“I will not let you go until you bless me.”



We do degrees in misery, post-graduate angst, and advanced guilt, and we do all this stuff, you know. And yet somehow or other when all of that is at an end, we get together and we celebrate. And where I love what His Holiness has just said, how he himself has lived a story that I resonate with, the story of suffering and exile, and yet he has come through it still smiling. And that to me is how I have always defined my faith as a Jew. The definition of a Jew, Israel is at it says in Genesis 34, one who struggles, wrestles, with God and with humanity and prevails. And Jacob says something very profound to the angel. He says, “I will not let you go until you bless me.” And that I feel about suffering. When something bad happens, I will not let go of that bad thing until I have discovered the blessing that lies within it.

When you lose ____________, you suddenly realize what a slender thing life is, how easily you can lose those you love. Then out of that comes a new simplicity and that is why sometimes all the pain and the tears lift you to a much higher and deeper joy when you say to the bad times, “I will not let you go until you bless me.” Thank you.

Obviously, in Judaism, as in all the religious traditions, there are elite forms of meditation. What really interests me, as interests you, is just the simple basic act of prayer. And prayer for me, daily prayer — three times daily. We’re not quite up to five times daily [laugh] — but we’re impressed. Three things happen when I pray. The first thing is thanks. You know, the first prayer we pray, “Thank you, God, for giving me back my life.” The second thing is confession. You feel the ability to acknowledge your mistakes, then you grow, you learn by this. So that is the second thing. And the third thing is simply the basic experience of prayer altogether standing in the presence of a deeper form of being, knowing that this universe is not indifferent to my existence, deaf to my prayers, blind to my hopes. And when I feel in that presence of the being at the heart of being, then we experience the greatest line of all in the life of faith from Psalm 23, “Though I walk through the valley of the shadow of death, I will fear no evil, for you are with me.” We can face the future without fear if we know we do not face it alone.

THE DALAI LAMA: And also, I already mentioned in the beginning, two different kinds of satisfaction. One satisfaction, of course, of comfortable shelter, sufficient food, and also sufficient sleep provides certain degree of satisfaction. That also we have to acquire. Nothing wrong. And comfort will sustain your body fit, then your mind, mental function, become more effective. Physically, too much tire and then mental function also difficult. So in a way, there’s some happiness, certain degree of happiness or satisfaction related with sensory types of body. And a level of happiness or satisfaction is a mental state. Between these two, mental state is more important. I think, obviously, mentally happy even as you see some purpose, even your physical sort of difficulties now Ramadan is in daytime, whole day fasting. You may feel a little hungry or some sort of even tiredness, but mentally you voluntarily take that, that hardship, so that gives you satisfaction mentally. So mental satisfaction can subdue physical difficulties. Other hand, mental unhappiness, mental sort of pain, cannot subdue by physical comfort. So mental state is more superior, more important.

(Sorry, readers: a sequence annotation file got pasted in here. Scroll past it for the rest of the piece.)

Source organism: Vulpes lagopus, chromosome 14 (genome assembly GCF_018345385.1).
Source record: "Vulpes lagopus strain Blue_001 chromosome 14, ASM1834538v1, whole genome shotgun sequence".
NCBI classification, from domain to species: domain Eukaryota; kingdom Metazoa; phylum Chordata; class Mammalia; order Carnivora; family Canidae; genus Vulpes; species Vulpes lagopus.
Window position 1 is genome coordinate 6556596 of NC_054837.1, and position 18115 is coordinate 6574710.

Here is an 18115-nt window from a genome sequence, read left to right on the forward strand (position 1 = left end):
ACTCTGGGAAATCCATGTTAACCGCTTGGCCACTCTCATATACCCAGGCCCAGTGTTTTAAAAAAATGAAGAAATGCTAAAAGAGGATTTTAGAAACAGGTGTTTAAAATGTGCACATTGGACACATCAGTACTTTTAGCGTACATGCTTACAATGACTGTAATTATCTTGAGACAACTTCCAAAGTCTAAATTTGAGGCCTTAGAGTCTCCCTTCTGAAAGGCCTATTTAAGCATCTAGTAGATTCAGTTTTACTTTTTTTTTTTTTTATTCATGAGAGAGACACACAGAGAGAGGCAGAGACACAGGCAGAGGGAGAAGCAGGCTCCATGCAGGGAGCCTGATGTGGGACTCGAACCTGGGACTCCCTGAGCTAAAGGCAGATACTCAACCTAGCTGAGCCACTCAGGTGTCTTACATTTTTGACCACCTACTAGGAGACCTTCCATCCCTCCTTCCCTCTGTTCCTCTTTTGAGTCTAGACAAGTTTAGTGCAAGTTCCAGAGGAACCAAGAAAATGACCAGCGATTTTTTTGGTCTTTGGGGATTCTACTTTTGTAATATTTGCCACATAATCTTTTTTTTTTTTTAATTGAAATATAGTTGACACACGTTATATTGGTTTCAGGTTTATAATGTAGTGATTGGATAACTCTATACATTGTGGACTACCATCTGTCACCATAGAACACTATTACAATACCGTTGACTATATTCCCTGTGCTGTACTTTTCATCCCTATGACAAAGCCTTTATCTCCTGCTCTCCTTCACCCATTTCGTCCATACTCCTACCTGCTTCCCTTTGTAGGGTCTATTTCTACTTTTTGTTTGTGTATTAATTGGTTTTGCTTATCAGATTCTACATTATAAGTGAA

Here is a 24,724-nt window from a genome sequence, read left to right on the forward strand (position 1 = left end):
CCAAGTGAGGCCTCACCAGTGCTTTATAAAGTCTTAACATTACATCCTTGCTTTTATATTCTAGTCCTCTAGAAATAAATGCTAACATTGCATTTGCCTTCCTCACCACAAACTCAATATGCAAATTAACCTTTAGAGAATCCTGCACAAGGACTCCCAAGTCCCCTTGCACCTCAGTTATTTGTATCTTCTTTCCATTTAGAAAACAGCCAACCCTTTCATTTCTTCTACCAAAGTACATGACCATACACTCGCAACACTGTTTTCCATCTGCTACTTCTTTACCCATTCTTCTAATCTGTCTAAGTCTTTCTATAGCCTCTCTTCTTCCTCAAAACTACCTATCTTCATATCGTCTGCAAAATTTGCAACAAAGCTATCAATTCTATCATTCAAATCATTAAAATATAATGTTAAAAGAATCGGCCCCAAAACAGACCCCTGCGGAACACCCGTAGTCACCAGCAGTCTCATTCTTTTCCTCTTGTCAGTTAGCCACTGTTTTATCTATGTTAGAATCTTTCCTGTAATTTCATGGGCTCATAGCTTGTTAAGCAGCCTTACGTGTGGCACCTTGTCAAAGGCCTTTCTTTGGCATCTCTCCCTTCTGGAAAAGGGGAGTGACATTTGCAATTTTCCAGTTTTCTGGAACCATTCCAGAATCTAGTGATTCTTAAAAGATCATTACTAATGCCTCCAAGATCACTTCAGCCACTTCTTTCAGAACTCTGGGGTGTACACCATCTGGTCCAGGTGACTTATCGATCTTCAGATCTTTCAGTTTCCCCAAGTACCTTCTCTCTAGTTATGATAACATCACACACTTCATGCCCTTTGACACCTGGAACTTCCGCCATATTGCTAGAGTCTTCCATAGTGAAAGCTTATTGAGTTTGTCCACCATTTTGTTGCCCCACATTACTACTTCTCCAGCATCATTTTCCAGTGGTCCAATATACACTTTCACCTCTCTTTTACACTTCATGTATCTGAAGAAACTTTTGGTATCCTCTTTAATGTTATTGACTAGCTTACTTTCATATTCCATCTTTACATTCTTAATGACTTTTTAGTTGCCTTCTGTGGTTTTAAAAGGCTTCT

LORD SACKS: There’s a line to me — in the 23rd chapter of Deuteronomy — so unexpected. I think we all have to hear it. Here it is: Moses is talking about the experience of the Israelites in Egypt. We read about it in the Book of Exodus, an age of oppression, of slavery, of almost genocide, attempted genocide. And eventually the Israelites leave. They go through the desert, and as they’re about to cross the Jordan and enter the land, Moses says these words: “Do not hate an Egyptian for you are a stranger in his land.” Now that language is very odd. You’re a stranger in his land sounds as if the Egyptians gave them hospitality, as if they put up the Israelites in the Cairo Hilton [laugh], and it wasn’t like that.

So what is Moses saying, “Do not hate an Egyptian for you are strangers in your land”? He is telling the Israelites that you have left the physical Egypt. Now you must leave the mental experience of Egypt. You have to let go of hate. Because if you do not let go of hate, you will never be free. If the Israelites had continued to hate their enemies, Moses would have taken the Israelites out of Egypt, but he would not have taken Egypt out of the Israelites. They would be slaves to their past, slaves to their feeling of pain and injustice and grievance. This is the line he taught them and the line we have to repeat day after day in this difficult and dangerous 21st century. You have to let go of hate if you want to be free.

THE DALAI LAMA: One of my Muslim friend explained to me one interpretation of Jihad, not only sort of attack on other, but real meaning is combative attack your own wrongdoing or negativities.

DR. NASR: The greater Jihad, the bigger Jihad, is to combat your own negative forces within you. Yes, yes.

THE DALAI LAMA: So in that sentence, the whole Buddhist practice is practice of Jihad.



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